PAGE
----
I think the fact vs. fiction idea is explored throughout Gone Girl, but the terms are reframed: it’s about perception and reality. (That Affleck line from the Q & A is important since the events of the movie are affected by the viewer’s gender/ideas about gender as well as the viewer’s own experiences.) Fincher and Flynn show how people act in order to get what they want, and once they get what they want, what happens when they no longer have to play that part.
Nick is a smooth Prince Charming-type when he flirts with and eventually sleeps with Amy, but as their relationship wears on (affected by death, the recession, and falling out of love), he becomes more domineering and distant; he repeats the same Prince Charming act to seduce his student. Nick also plays a part for the TV cameras, coached into penitence by Tanner Bolt whereas his initial responses (his real ones) wouldn’t have gotten him the sympathy he’s looking for. He plays a part for his sister to hide how screwed up his marriage is. And Amy is all about playing parts to please others, when in reality she’s playing these parts to get what she wants; with Nick, she wants him to play the penitent Prince Charming she sees on a TV interview because that was the person that she first fell in love with and still loves (i.e., a facade).
There’s also the town’s perceptions of Nick and Amy and the media’s perceptions of Nick and Amy and how these feed into larger narratives from other murder and domestic violence cases and even fictional cases and stories (i.e., I used the term Prince Charming to describe Nick). These issues of fact and fiction are left intentionally irresolvable–much like the inability to know what’s going on in someone else’s head, perhaps we can never discern our perceptions of a person from the reality. That may explain why I think I get Nick from all the different perceptions of him on display–I may have missed the real him entirely.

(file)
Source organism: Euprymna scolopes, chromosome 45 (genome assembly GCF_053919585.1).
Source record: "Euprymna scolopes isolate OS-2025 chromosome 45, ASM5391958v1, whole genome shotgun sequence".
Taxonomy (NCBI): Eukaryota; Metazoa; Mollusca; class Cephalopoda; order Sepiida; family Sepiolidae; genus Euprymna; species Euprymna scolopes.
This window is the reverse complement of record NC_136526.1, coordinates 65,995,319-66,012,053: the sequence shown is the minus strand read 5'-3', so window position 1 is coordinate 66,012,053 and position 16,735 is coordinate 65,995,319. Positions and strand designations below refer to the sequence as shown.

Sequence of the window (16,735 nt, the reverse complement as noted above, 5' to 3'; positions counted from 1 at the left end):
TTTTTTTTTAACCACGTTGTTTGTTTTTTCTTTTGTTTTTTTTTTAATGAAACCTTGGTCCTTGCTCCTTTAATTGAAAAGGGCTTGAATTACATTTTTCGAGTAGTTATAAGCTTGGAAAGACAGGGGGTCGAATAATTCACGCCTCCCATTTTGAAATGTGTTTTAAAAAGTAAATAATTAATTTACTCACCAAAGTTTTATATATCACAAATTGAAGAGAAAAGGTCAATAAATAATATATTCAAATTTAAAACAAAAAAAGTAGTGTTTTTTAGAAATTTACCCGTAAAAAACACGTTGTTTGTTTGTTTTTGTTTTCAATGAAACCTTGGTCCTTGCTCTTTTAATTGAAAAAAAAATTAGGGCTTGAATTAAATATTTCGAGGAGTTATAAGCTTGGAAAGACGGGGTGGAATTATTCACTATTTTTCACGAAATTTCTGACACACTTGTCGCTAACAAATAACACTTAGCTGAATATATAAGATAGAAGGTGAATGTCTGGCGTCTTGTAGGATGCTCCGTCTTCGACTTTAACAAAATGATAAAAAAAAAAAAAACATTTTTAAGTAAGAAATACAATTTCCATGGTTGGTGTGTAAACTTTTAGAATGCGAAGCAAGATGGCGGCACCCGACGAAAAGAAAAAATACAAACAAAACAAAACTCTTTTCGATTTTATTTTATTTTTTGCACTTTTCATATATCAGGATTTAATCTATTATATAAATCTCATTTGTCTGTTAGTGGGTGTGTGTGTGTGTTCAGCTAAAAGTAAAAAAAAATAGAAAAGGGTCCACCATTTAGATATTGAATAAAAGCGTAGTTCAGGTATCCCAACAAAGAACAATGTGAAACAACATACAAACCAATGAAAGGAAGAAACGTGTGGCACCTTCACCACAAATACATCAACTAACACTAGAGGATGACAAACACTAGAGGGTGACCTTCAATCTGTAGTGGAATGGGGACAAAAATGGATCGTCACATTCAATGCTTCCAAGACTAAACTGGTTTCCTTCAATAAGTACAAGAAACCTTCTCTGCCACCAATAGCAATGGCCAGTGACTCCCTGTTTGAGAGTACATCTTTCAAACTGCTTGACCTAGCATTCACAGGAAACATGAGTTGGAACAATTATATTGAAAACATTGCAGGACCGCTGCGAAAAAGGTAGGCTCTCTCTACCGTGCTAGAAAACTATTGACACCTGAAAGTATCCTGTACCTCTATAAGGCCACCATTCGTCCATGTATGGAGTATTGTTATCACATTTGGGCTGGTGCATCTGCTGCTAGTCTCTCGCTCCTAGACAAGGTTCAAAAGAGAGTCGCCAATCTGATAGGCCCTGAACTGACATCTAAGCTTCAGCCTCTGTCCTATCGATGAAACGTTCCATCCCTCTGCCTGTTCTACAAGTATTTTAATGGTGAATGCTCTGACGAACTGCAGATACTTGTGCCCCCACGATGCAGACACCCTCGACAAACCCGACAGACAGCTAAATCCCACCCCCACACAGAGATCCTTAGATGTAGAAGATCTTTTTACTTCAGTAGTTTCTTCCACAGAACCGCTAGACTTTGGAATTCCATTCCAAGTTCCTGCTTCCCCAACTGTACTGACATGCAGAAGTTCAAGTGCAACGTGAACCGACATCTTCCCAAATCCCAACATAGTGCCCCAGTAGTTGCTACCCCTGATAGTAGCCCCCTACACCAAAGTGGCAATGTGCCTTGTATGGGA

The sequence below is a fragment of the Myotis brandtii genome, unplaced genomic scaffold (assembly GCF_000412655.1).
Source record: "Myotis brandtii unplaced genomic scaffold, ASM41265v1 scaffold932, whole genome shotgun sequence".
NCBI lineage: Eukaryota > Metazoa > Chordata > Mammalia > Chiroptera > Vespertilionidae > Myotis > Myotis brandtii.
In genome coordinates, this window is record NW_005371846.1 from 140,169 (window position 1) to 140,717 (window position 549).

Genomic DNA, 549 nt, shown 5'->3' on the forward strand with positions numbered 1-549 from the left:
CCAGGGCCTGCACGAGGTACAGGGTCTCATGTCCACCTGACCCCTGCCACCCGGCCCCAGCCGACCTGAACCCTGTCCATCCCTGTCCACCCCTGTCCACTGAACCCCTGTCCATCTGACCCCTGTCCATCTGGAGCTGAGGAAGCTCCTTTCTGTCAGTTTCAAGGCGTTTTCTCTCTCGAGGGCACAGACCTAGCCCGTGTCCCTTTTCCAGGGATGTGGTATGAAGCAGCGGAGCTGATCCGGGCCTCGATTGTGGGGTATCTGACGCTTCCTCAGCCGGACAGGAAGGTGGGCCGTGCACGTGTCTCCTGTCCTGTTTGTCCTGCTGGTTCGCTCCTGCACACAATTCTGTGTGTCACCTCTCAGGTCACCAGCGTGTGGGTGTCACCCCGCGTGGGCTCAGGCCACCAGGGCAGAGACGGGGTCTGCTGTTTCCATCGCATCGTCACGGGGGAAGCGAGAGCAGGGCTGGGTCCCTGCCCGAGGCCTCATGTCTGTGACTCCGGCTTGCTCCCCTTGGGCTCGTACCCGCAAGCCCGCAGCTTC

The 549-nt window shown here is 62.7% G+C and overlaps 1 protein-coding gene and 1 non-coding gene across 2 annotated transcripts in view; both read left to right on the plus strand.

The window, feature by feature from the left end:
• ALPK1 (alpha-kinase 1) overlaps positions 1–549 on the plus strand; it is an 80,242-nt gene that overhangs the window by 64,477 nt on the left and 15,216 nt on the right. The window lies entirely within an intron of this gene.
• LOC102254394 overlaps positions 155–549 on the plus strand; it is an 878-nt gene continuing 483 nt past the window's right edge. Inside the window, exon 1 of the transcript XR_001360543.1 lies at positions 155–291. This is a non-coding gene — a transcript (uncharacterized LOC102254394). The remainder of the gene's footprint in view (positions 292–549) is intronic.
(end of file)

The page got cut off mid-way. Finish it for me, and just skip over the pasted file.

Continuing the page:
Getting back to the diary, Amy’s voiceover is storytelling machinery likely tied to the fact this is a literary adaptation. After the screening we were talking about voiceover narration and your issues with it. In Gone Girl the voiceover seems a necessary means of relating the events in the story when the primary source of evidence is a diary. Her voiceover differentiates the text describing the past and the voiceover-less events of the present, and gives the first half of the movie a certain shape that’s then altered. I think it’s used well, because all of Amy’s voiceover is a means of relating the events in the diary and the machinations of her own murder plot, catching us up to where she is by the end of the first day of being gone. Once the supervillain explication is completed, Amy’s narrative is then allowed to unfold in present time (relatively speaking) alongside Nick’s narrative without the need for narration. The only other narration is Nick’s bookending lines, ones of curious uncertainty at the beginning and terrified uncertainty at the end.
I don’t think the movie would be as successful without the voiceover, and it didn’t particularly bother me since everything else seemed compelling. Maybe talk about voiceover and Fincher’s strategies for adaptation, since as you pointed out in your review, Fincher loves him some adaptations.
[To be continued on Monday, October 6th.]